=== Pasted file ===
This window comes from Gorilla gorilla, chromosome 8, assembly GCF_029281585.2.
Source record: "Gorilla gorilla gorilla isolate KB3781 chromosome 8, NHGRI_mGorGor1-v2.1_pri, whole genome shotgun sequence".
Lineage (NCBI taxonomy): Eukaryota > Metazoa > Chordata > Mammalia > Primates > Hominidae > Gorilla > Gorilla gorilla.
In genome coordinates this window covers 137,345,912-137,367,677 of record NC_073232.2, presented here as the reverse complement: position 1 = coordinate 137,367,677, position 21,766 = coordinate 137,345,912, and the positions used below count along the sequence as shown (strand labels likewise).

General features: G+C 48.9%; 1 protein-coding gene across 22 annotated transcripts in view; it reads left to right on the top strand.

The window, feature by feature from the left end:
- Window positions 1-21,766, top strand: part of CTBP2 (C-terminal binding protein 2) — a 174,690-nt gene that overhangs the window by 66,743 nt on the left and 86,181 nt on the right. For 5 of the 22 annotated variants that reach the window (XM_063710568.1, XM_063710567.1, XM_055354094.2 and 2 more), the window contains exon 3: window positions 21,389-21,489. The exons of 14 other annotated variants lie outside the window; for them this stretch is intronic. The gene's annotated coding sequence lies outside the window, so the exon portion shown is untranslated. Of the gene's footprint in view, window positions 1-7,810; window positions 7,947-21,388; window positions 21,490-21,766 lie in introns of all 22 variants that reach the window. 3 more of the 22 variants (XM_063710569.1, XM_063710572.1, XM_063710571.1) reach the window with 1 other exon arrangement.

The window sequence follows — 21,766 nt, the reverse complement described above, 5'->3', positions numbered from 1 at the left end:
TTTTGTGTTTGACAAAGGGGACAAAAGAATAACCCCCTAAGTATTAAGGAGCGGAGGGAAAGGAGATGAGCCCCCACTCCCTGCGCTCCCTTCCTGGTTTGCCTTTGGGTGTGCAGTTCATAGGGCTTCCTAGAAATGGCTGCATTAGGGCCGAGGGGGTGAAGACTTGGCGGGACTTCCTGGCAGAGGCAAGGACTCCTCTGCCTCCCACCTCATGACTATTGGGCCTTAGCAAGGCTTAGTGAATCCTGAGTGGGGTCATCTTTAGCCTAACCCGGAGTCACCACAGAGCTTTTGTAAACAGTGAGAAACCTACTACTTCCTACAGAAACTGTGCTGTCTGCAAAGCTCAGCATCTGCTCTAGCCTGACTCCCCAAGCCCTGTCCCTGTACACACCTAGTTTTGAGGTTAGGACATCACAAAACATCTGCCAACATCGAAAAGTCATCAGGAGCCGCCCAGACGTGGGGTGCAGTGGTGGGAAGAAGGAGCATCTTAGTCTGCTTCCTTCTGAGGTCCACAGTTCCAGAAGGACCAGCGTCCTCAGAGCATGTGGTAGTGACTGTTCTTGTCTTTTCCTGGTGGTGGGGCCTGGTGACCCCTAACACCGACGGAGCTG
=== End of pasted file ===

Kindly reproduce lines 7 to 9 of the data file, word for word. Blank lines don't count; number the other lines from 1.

- Window positions 1-21,766, top strand: part of CTBP2 (C-terminal binding protein 2) — a 174,690-nt gene that overhangs the window by 66,743 nt on the left and 86,181 nt on the right. For 5 of the 22 annotated variants that reach the window (XM_063710568.1, XM_063710567.1, XM_055354094.2 and 2 more), the window contains exon 3: window positions 21,389-21,489. The exons of 14 other annotated variants lie outside the window; for them this stretch is intronic. The gene's annotated coding sequence lies outside the window, so the exon portion shown is untranslated. Of the gene's footprint in view, window positions 1-7,810; window positions 7,947-21,388; window positions 21,490-21,766 lie in introns of all 22 variants that reach the window. 3 more of the 22 variants (XM_063710569.1, XM_063710572.1, XM_063710571.1) reach the window with 1 other exon arrangement.

The window sequence follows — 21,766 nt, the reverse complement described above, 5'->3', positions numbered from 1 at the left end:
TTTTGTGTTTGACAAAGGGGACAAAAGAATAACCCCCTAAGTATTAAGGAGCGGAGGGAAAGGAGATGAGCCCCCACTCCCTGCGCTCCCTTCCTGGTTTGCCTTTGGGTGTGCAGTTCATAGGGCTTCCTAGAAATGGCTGCATTAGGGCCGAGGGGGTGAAGACTTGGCGGGACTTCCTGGCAGAGGCAAGGACTCCTCTGCCTCCCACCTCATGACTATTGGGCCTTAGCAAGGCTTAGTGAATCCTGAGTGGGGTCATCTTTAGCCTAACCCGGAGTCACCACAGAGCTTTTGTAAACAGTGAGAAACCTACTACTTCCTACAGAAACTGTGCTGTCTGCAAAGCTCAGCATCTGCTCTAGCCTGACTCCCCAAGCCCTGTCCCTGTACACACCTAGTTTTGAGGTTAGGACATCACAAAACATCTGCCAACATCGAAAAGTCATCAGGAGCCGCCCAGACGTGGGGTGCAGTGGTGGGAAGAAGGAGCATCTTAGTCTGCTTCCTTCTGAGGTCCACAGTTCCAGAAGGACCAGCGTCCTCAGAGCATGTGGTAGTGACTGTTCTTGTCTTTTCCTGGTGGTGGGGCCTGGTGACCCCTAACACCGACGGAGCTG